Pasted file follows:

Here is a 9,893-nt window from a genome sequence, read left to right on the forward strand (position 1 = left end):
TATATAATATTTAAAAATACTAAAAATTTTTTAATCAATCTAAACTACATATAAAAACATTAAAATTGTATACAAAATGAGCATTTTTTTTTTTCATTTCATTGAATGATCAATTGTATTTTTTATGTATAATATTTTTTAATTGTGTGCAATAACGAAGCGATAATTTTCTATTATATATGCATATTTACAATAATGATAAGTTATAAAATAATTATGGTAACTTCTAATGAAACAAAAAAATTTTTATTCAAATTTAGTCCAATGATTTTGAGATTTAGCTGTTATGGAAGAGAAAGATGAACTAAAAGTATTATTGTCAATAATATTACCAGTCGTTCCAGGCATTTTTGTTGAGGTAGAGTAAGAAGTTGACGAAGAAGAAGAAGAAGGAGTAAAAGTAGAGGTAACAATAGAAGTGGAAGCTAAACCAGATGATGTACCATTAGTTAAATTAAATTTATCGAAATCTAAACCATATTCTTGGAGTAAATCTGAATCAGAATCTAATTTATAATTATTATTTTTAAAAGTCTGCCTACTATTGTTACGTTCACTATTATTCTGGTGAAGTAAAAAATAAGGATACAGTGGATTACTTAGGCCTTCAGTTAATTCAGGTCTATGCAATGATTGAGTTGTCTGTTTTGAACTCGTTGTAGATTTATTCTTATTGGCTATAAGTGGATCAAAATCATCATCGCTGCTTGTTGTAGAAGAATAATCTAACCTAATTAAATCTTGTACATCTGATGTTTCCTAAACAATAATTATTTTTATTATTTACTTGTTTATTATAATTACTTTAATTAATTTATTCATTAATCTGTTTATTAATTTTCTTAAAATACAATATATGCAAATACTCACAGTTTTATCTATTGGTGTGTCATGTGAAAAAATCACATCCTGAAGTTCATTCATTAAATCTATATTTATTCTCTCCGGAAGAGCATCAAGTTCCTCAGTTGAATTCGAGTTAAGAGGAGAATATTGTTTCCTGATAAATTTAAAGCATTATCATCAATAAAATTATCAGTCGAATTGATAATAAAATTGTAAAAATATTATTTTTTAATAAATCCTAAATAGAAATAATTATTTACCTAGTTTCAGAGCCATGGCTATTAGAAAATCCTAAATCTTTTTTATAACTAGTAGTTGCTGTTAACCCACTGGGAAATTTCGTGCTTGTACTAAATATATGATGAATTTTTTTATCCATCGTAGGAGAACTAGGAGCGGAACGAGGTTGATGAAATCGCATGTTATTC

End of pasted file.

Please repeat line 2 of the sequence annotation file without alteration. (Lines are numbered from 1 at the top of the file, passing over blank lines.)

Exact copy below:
TATATAATATTTAAAAATACTAAAAATTTTTTAATCAATCTAAACTACATATAAAAACATTAAAATTGTATACAAAATGAGCATTTTTTTTTTTCATTTCATTGAATGATCAATTGTATTTTTTATGTATAATATTTTTTAATTGTGTGCAATAACGAAGCGATAATTTTCTATTATATATGCATATTTACAATAATGATAAGTTATAAAATAATTATGGTAACTTCTAATGAAACAAAAAAATTTTTATTCAAATTTAGTCCAATGATTTTGAGATTTAGCTGTTATGGAAGAGAAAGATGAACTAAAAGTATTATTGTCAATAATATTACCAGTCGTTCCAGGCATTTTTGTTGAGGTAGAGTAAGAAGTTGACGAAGAAGAAGAAGAAGGAGTAAAAGTAGAGGTAACAATAGAAGTGGAAGCTAAACCAGATGATGTACCATTAGTTAAATTAAATTTATCGAAATCTAAACCATATTCTTGGAGTAAATCTGAATCAGAATCTAATTTATAATTATTATTTTTAAAAGTCTGCCTACTATTGTTACGTTCACTATTATTCTGGTGAAGTAAAAAATAAGGATACAGTGGATTACTTAGGCCTTCAGTTAATTCAGGTCTATGCAATGATTGAGTTGTCTGTTTTGAACTCGTTGTAGATTTATTCTTATTGGCTATAAGTGGATCAAAATCATCATCGCTGCTTGTTGTAGAAGAATAATCTAACCTAATTAAATCTTGTACATCTGATGTTTCCTAAACAATAATTATTTTTATTATTTACTTGTTTATTATAATTACTTTAATTAATTTATTCATTAATCTGTTTATTAATTTTCTTAAAATACAATATATGCAAATACTCACAGTTTTATCTATTGGTGTGTCATGTGAAAAAATCACATCCTGAAGTTCATTCATTAAATCTATATTTATTCTCTCCGGAAGAGCATCAAGTTCCTCAGTTGAATTCGAGTTAAGAGGAGAATATTGTTTCCTGATAAATTTAAAGCATTATCATCAATAAAATTATCAGTCGAATTGATAATAAAATTGTAAAAATATTATTTTTTAATAAATCCTAAATAGAAATAATTATTTACCTAGTTTCAGAGCCATGGCTATTAGAAAATCCTAAATCTTTTTTATAACTAGTAGTTGCTGTTAACCCACTGGGAAATTTCGTGCTTGTACTAAATATATGATGAATTTTTTTATCCATCGTAGGAGAACTAGGAGCGGAACGAGGTTGATGAAATCGCATGTTATTC